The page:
Each material has a wavelength, or a couple of wavelengths, that is most effective for melting. You can see this directly on an FTIR because it has peaks. The goal is to get as close to the peak as possible to make the material react the way you want. If you use a CO2 Laser, the peaks will always be 10.6 microns. If your material absorbs enough light, it may melt, or it may not. You can also choose a laser with higher power, but you will have to pay more for it. So, there’s never really a point where the laser itself has been optimized for each material. This is where we step in to see how the materials react to various wavelengths.

Four lasers are paired together

Once we have understanding, we start fabricating the chip, which is very small, only half a millimeter wide & ~5mm long, and that will emit light between 2–3 watts, very strong for the laser of this size. This chip is then placed on a cooling device, which creates the first optics component. The laser module can be created by building up from there. Then, four of them, or possibly more, are combined in order to increase the power and capabilities. This beam head combines all lasers into a single beam that will create the powder spot.

The technology can be scaled up with the help of the beam heads. It is possible to use four beam heads with four lasers each, arranged in pairs, and each set to a different wavelength. The machine is also large. This is a perfect setup for industrial use. These lasers can theoretically melt any thermoplastic. Right now we use all materials available for 3D Printing but we are confident as we grow that we will also be able in the future to print with materials that others cannot.

3DM: What are the advantages of this unique 3DM technology?

The wide variety of materials and applications are just a few of the benefits. I’ll mention notably higher printing speed, lower costs and an open platform. We can guarantee the mechanical properties even if we don’t have all of that because we can see what the wavelengths do and we can make sure that the part we print has the properties we want. We can also guarantee properties along the Z-axis because the part is isotropic.

Precision is another key benefit, as laser absorption efficiency directly affects the print resolution. You can only change the intensity with CO2 lasers. This will affect the selectivity, but the laser won’t be as reactive. We can adjust directly to the optimal wavelength for optimized melt, resulting in finer details and better surface finishes.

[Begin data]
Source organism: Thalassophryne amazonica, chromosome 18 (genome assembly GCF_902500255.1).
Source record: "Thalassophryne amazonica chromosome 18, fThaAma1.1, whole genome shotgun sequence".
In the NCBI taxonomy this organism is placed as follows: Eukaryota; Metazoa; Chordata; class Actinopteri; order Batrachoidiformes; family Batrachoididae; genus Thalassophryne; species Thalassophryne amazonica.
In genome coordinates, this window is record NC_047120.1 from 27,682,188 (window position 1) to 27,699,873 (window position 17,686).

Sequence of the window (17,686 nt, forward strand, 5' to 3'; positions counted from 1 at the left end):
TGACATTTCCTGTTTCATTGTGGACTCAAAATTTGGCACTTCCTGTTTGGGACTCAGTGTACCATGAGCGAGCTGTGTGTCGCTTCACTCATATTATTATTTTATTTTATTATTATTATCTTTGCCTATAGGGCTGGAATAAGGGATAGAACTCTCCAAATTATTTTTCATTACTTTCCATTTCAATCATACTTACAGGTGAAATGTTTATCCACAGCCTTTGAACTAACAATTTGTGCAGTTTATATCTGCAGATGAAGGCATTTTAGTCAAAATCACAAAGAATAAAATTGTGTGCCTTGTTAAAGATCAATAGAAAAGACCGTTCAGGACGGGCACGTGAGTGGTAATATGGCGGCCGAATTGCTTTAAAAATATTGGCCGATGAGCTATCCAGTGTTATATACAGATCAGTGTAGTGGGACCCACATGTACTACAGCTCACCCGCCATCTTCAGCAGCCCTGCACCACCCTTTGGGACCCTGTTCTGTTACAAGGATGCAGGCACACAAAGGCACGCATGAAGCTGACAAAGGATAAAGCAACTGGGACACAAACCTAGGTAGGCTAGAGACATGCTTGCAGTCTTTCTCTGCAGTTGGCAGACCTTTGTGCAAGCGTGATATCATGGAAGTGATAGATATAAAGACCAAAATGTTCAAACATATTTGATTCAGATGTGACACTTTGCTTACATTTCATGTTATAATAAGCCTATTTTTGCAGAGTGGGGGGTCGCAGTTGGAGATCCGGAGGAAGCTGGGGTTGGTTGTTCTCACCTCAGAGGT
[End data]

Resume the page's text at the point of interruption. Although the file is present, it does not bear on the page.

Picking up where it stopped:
Inside a beam-head

Last but not least, the fact that this technology can be scaled up is a major advantage. With our lasers again, the more you have, the better the speed and the resolution. Our beam heads were designed to work with more lasers, thanks to the parallel laser technique. They also produce a better outcome because in SLS 3D-printing the laser has the most impact. The second thing that is important is heat management. Again, with the beam heads we can add heaters in between the Lasers and heat up the powder right in the middle.

3DN: What are the steps to scale up additive production? What’s stopping the current spread? What are your plans to address this issue?

SLS, as I said earlier, is one AM technology that can be scaled to production. Our solution is even more unique, thanks to its many other properties. But one thing I did not talk about enough is material cost and we understand that concern on the manufacturer’s side. In fact, in order to deal with this issue we have adopted a policy that is open and we work closely together with material manufacturers to achieve that openness. Materials are very flexible, and we do what’s best for our customers in terms of production volume and application. This is a key way we work towards higher volumes for users. Moreover, the newer companies are more likely to be able to do this than older ones. They may already be doing more prototyping and less mass production.

We are now targeting all markets that would benefit from high-volume production, using SLS and 3D printing. Our solution is perfect for industries such as electronics and consumer products, but it can be used in any sector where supply chain or customization issues are a concern. This is particularly true in sectors where customization is highly valued.

solutions from 3dm

3DM’s full solution

Last words from 3DN to our readers

Right now, we have two main messages. We are nearing the commercialization of our technology. Expect to hear more about it soon. We are currently working with several industry players that will be beta users or early birds of the technology. However, we would like to work with more. To learn more, you can contact us HERE.

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*All Photo Credits: 3DM